the music business makes a lot less money than it once did. I get it. But when it can still afford to pay people to come up with an argument like rental cars are public places and since they have radios in them everyone should have to pay license fees, it still makes more than enough money.
STIM (Svenska Tonsättares Internationella Musikbyrå) is a collecting society for songwriters, composers and music publishers. It demands license fees whenever its members’ music is broadcast or transmitted, and collects sizable revenues from music streaming service Spotify. STIM also ensures that its members are paid when their music is played in public and this is at the heart of the dispute with Fleetmanager.
Each car rented out by Fleetmanager contains a stereo radio and CD player so that the customer can enjoy broadcasts of all kinds, including music. STIM says that to do so legally Fleetmanager needs to obtain a license but to date has failed to do so.
According to SVD, STIM is arguing that the inside of Fleetmanager’s cars contain members of the public and therefore amount to public places. On this basis the company needs to obtain a public performance license. Fleetmanager disagrees, noting that any music played inside a car is only heard by a limited circle of people.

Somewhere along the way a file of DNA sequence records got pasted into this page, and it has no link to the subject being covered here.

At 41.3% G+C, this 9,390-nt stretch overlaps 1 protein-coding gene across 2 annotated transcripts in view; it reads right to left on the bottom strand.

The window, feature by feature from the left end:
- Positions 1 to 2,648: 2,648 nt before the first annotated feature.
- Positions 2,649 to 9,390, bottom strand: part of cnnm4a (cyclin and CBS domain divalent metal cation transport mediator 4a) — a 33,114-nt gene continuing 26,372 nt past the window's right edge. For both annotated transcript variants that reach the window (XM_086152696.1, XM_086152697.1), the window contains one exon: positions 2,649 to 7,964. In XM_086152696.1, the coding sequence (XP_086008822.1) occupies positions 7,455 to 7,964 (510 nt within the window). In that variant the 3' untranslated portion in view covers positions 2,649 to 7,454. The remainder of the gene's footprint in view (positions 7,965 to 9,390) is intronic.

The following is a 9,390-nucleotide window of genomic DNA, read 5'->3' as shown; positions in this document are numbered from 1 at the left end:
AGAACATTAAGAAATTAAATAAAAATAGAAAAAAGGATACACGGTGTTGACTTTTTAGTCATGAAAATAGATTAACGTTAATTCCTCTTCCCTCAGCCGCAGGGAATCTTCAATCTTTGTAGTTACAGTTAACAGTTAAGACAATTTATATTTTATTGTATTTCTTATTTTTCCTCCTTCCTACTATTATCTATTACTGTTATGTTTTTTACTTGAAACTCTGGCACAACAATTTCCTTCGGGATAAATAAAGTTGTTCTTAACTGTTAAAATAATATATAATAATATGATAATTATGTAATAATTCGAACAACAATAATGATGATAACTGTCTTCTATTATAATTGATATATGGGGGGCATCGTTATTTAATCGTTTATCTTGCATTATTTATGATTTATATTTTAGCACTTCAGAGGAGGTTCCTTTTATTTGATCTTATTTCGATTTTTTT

STIM disagrees. The collection society says that previous cases involving hoteliers have ended with licenses being obtained which enable hotel guests to listen to music while on the premises. Furthermore, other car rental companies in Sweden have already agreed to pay a per-stereo levy so Fleetmanager should also pay, STIM argues.
This, of course, is utter nonsense. Even if the CIA rendered the concepts of logic and reason to a remote location and then waterboarded them until they said it was sound, it would still be utter nonsense.
Just because something is used by the public, it isn’t automatically a public place. When you rent a car, other members of the public have rented it in the past and more will rent it when you’re done with it, but while you’re paying for it, it’s basically your car (A.K.A. a private space). If somebody steals it while it’s in your possession, the police won’t say “tough shit, it’s a public car so let the next guy have it as long as he left enough money behind” and hang up in your ear, at least not in any situation I’ve ever heard of.
And if a rented car is a public place, then so is everyone’s rented apartment. Is it even legal that my main entrance is secured and we all have door locks? And should I be paying license fees right now because my radio is on? Of course not, because I’m the only one here in what is, even though I’m renting it and it’s in a big building that the public has access to, my private house. To argue otherwise would be stupid. You know, just like this.